“If she’s not practicing piano or trying to help someone out, then she’s probably working on her homework, reading the textbook for the ninth time, or reworking problems so she can understand them better,” Lai said. Tsay agrees. “Katie is like a second teacher. Whenever I ask her for help in honors chemistry, I know I’ll understand it,” she said. “She works really hard to get straight A’s, but I think she is also a bit of a genius as well.” Antilla remains dedicated to school without the pressure of her parents. She earns her high grades because she works really hard for them. “My parents don’t bother me about my grades at all—I’m totally self-motivated,” Antilla said. “I am the one who’s always pushing myself to do better. If anything, my mom has to stop me from spending too much time on homework and force me to go to bed.” Outside of schoolwork, Antilla makes time to hangout with her family and friends.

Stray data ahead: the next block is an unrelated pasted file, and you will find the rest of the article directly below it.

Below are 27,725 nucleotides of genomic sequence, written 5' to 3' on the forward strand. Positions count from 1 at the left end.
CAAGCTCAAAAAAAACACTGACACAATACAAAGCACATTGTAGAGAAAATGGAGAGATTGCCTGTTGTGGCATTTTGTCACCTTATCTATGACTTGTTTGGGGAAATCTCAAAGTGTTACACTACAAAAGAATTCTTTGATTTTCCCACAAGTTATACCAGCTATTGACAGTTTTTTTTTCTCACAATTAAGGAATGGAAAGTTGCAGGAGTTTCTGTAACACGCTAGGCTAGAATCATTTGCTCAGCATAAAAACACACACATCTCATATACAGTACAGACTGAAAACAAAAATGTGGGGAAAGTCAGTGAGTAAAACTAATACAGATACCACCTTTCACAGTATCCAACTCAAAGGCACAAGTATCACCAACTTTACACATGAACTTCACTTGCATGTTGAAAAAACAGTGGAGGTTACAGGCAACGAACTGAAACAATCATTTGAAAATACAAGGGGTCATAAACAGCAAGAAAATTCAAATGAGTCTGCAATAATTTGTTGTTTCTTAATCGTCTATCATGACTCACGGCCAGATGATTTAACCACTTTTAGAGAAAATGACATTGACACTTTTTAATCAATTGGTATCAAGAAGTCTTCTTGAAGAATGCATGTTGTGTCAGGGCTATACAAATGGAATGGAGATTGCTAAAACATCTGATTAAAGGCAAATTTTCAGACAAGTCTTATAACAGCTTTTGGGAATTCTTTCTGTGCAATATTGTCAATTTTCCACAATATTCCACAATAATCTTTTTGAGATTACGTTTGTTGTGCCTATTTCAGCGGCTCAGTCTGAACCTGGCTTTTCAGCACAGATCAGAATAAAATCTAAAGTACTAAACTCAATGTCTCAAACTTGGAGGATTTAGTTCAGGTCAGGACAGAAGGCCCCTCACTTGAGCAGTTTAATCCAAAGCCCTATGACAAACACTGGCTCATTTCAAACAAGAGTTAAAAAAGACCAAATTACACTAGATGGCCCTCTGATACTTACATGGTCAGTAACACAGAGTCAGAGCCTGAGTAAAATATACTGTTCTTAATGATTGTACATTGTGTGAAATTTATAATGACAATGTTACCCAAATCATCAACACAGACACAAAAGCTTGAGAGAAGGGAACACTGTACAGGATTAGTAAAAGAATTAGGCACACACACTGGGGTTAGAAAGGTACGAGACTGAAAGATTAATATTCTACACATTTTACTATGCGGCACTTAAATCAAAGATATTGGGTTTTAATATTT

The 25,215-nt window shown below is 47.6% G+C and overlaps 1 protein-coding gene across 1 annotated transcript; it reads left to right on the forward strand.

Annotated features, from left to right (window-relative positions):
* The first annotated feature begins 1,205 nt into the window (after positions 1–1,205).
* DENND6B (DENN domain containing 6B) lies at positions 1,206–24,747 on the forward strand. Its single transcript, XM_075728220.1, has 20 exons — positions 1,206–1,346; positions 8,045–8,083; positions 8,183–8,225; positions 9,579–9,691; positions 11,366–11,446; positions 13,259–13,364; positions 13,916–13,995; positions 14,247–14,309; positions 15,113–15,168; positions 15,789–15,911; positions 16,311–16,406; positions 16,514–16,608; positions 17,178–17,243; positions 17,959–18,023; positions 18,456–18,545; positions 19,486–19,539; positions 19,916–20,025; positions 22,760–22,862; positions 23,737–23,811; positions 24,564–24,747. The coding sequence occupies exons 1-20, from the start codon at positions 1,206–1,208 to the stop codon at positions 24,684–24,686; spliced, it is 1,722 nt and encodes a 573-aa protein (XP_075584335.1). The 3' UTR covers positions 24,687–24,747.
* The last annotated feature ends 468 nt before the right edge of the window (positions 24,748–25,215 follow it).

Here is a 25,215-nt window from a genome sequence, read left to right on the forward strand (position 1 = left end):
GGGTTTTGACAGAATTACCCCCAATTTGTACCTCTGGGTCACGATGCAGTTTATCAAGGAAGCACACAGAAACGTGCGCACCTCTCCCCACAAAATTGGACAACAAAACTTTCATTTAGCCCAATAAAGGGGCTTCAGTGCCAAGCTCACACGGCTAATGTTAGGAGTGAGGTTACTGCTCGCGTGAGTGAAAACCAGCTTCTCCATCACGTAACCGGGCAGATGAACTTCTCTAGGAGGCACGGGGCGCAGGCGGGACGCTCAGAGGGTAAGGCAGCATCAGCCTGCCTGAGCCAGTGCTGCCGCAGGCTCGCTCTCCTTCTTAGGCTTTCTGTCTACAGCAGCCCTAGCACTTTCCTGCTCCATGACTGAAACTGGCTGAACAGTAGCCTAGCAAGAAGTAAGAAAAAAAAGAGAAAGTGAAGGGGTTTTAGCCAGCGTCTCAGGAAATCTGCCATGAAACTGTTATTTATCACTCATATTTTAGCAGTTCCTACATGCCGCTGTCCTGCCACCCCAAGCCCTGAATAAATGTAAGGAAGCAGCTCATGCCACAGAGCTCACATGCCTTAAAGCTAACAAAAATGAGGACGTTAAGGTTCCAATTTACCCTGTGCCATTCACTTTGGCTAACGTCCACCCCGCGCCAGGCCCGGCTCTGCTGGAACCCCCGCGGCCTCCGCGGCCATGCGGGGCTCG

“My family spends a lot of time together. We go out to dinner, go to the beach or to a movie, or just hang out together at home,” Antilla said. “And when I get a chance I go out to lunch with my friends, like after school on minimum days, or play tennis with them.” Antilla balances school and her social life by being organized. She uses lists and planners to make sure she gets everything done. “I always keep track of everything I need to do and plan my time accordingly,” Antilla said. “ I try to make time for sleep and fun things so I don’t get too stressed out with [school] work.” Next year Antilla wants to stay in AP classes, but she does not know what she wants to do after high school. “I have no clue what I want to do after high school. Other than graduating from a good college,” Antilla said. “I don’t know what major, what college, what job, or what else I would want to do. I don’t plan that far ahead.”